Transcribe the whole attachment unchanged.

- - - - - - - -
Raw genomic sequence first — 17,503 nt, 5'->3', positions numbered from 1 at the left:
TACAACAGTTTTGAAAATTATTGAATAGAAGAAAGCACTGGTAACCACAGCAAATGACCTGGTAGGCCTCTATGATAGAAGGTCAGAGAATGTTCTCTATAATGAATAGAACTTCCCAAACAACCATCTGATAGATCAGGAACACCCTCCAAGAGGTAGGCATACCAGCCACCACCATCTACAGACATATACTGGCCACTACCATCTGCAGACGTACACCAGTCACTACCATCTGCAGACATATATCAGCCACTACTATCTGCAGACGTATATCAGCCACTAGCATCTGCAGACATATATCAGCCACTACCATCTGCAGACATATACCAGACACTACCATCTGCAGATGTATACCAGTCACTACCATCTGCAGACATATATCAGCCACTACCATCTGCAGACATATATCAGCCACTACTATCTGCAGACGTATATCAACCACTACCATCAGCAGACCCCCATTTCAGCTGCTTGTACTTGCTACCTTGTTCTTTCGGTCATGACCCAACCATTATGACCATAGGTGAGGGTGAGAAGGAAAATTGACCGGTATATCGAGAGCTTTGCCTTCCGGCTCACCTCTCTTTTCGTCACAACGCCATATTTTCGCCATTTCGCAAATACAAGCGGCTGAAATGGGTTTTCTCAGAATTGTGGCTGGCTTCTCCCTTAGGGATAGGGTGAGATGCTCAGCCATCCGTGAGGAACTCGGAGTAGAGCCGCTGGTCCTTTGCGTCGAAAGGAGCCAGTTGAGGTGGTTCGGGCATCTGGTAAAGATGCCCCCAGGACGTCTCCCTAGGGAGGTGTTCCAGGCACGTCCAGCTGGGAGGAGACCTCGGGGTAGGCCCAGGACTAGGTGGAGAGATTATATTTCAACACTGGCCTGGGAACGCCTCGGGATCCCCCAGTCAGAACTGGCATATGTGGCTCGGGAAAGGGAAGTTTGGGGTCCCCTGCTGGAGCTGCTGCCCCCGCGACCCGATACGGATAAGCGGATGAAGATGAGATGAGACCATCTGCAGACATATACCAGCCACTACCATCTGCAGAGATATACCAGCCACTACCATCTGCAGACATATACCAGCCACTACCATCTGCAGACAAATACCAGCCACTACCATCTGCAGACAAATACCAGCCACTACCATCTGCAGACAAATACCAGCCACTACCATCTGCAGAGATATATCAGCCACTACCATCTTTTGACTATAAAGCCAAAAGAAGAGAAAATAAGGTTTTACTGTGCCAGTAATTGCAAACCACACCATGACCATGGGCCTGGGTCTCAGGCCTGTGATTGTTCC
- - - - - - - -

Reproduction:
Raw genomic sequence first — 17,503 nt, 5'->3', positions numbered from 1 at the left:
TACAACAGTTTTGAAAATTATTGAATAGAAGAAAGCACTGGTAACCACAGCAAATGACCTGGTAGGCCTCTATGATAGAAGGTCAGAGAATGTTCTCTATAATGAATAGAACTTCCCAAACAACCATCTGATAGATCAGGAACACCCTCCAAGAGGTAGGCATACCAGCCACCACCATCTACAGACATATACTGGCCACTACCATCTGCAGACGTACACCAGTCACTACCATCTGCAGACATATATCAGCCACTACTATCTGCAGACGTATATCAGCCACTAGCATCTGCAGACATATATCAGCCACTACCATCTGCAGACATATACCAGACACTACCATCTGCAGATGTATACCAGTCACTACCATCTGCAGACATATATCAGCCACTACCATCTGCAGACATATATCAGCCACTACTATCTGCAGACGTATATCAACCACTACCATCAGCAGACCCCCATTTCAGCTGCTTGTACTTGCTACCTTGTTCTTTCGGTCATGACCCAACCATTATGACCATAGGTGAGGGTGAGAAGGAAAATTGACCGGTATATCGAGAGCTTTGCCTTCCGGCTCACCTCTCTTTTCGTCACAACGCCATATTTTCGCCATTTCGCAAATACAAGCGGCTGAAATGGGTTTTCTCAGAATTGTGGCTGGCTTCTCCCTTAGGGATAGGGTGAGATGCTCAGCCATCCGTGAGGAACTCGGAGTAGAGCCGCTGGTCCTTTGCGTCGAAAGGAGCCAGTTGAGGTGGTTCGGGCATCTGGTAAAGATGCCCCCAGGACGTCTCCCTAGGGAGGTGTTCCAGGCACGTCCAGCTGGGAGGAGACCTCGGGGTAGGCCCAGGACTAGGTGGAGAGATTATATTTCAACACTGGCCTGGGAACGCCTCGGGATCCCCCAGTCAGAACTGGCATATGTGGCTCGGGAAAGGGAAGTTTGGGGTCCCCTGCTGGAGCTGCTGCCCCCGCGACCCGATACGGATAAGCGGATGAAGATGAGATGAGACCATCTGCAGACATATACCAGCCACTACCATCTGCAGAGATATACCAGCCACTACCATCTGCAGACATATACCAGCCACTACCATCTGCAGACAAATACCAGCCACTACCATCTGCAGACAAATACCAGCCACTACCATCTGCAGACAAATACCAGCCACTACCATCTGCAGAGATATATCAGCCACTACCATCTTTTGACTATAAAGCCAAAAGAAGAGAAAATAAGGTTTTACTGTGCCAGTAATTGCAAACCACACCATGACCATGGGCCTGGGTCTCAGGCCTGTGATTGTTCC